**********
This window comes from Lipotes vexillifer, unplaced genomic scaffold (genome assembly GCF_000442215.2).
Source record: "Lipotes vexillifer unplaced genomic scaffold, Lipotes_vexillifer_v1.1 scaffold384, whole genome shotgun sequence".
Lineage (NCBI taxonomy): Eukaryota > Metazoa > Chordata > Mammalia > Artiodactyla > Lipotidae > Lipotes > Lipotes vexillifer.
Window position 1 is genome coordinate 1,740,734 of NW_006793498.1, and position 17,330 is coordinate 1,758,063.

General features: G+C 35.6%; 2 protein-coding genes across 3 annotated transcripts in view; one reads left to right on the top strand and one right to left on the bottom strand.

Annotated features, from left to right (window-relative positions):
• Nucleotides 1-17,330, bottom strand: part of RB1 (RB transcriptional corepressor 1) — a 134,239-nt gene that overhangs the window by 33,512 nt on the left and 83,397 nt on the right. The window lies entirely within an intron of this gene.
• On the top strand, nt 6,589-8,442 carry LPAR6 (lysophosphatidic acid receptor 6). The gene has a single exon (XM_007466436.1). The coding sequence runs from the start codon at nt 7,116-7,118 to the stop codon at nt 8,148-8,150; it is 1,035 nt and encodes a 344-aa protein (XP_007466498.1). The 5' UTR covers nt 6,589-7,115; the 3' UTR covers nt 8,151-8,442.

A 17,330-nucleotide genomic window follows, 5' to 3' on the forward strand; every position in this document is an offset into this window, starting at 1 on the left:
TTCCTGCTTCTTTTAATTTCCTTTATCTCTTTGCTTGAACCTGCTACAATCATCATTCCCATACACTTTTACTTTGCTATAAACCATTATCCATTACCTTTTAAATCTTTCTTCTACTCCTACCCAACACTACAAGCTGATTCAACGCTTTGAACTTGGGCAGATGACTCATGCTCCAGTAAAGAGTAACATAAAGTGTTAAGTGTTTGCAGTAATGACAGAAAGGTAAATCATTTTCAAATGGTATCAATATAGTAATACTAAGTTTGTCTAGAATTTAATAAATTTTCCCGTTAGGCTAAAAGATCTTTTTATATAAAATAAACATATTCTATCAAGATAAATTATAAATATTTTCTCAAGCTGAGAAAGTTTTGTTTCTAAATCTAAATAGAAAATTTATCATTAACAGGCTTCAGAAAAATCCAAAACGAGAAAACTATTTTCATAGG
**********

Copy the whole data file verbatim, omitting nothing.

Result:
This window comes from Lipotes vexillifer, unplaced genomic scaffold (genome assembly GCF_000442215.2).
Source record: "Lipotes vexillifer unplaced genomic scaffold, Lipotes_vexillifer_v1.1 scaffold384, whole genome shotgun sequence".
Lineage (NCBI taxonomy): Eukaryota > Metazoa > Chordata > Mammalia > Artiodactyla > Lipotidae > Lipotes > Lipotes vexillifer.
Window position 1 is genome coordinate 1,740,734 of NW_006793498.1, and position 17,330 is coordinate 1,758,063.

General features: G+C 35.6%; 2 protein-coding genes across 3 annotated transcripts in view; one reads left to right on the top strand and one right to left on the bottom strand.

Annotated features, from left to right (window-relative positions):
• Nucleotides 1-17,330, bottom strand: part of RB1 (RB transcriptional corepressor 1) — a 134,239-nt gene that overhangs the window by 33,512 nt on the left and 83,397 nt on the right. The window lies entirely within an intron of this gene.
• On the top strand, nt 6,589-8,442 carry LPAR6 (lysophosphatidic acid receptor 6). The gene has a single exon (XM_007466436.1). The coding sequence runs from the start codon at nt 7,116-7,118 to the stop codon at nt 8,148-8,150; it is 1,035 nt and encodes a 344-aa protein (XP_007466498.1). The 5' UTR covers nt 6,589-7,115; the 3' UTR covers nt 8,151-8,442.

A 17,330-nucleotide genomic window follows, 5' to 3' on the forward strand; every position in this document is an offset into this window, starting at 1 on the left:
TTCCTGCTTCTTTTAATTTCCTTTATCTCTTTGCTTGAACCTGCTACAATCATCATTCCCATACACTTTTACTTTGCTATAAACCATTATCCATTACCTTTTAAATCTTTCTTCTACTCCTACCCAACACTACAAGCTGATTCAACGCTTTGAACTTGGGCAGATGACTCATGCTCCAGTAAAGAGTAACATAAAGTGTTAAGTGTTTGCAGTAATGACAGAAAGGTAAATCATTTTCAAATGGTATCAATATAGTAATACTAAGTTTGTCTAGAATTTAATAAATTTTCCCGTTAGGCTAAAAGATCTTTTTATATAAAATAAACATATTCTATCAAGATAAATTATAAATATTTTCTCAAGCTGAGAAAGTTTTGTTTCTAAATCTAAATAGAAAATTTATCATTAACAGGCTTCAGAAAAATCCAAAACGAGAAAACTATTTTCATAGG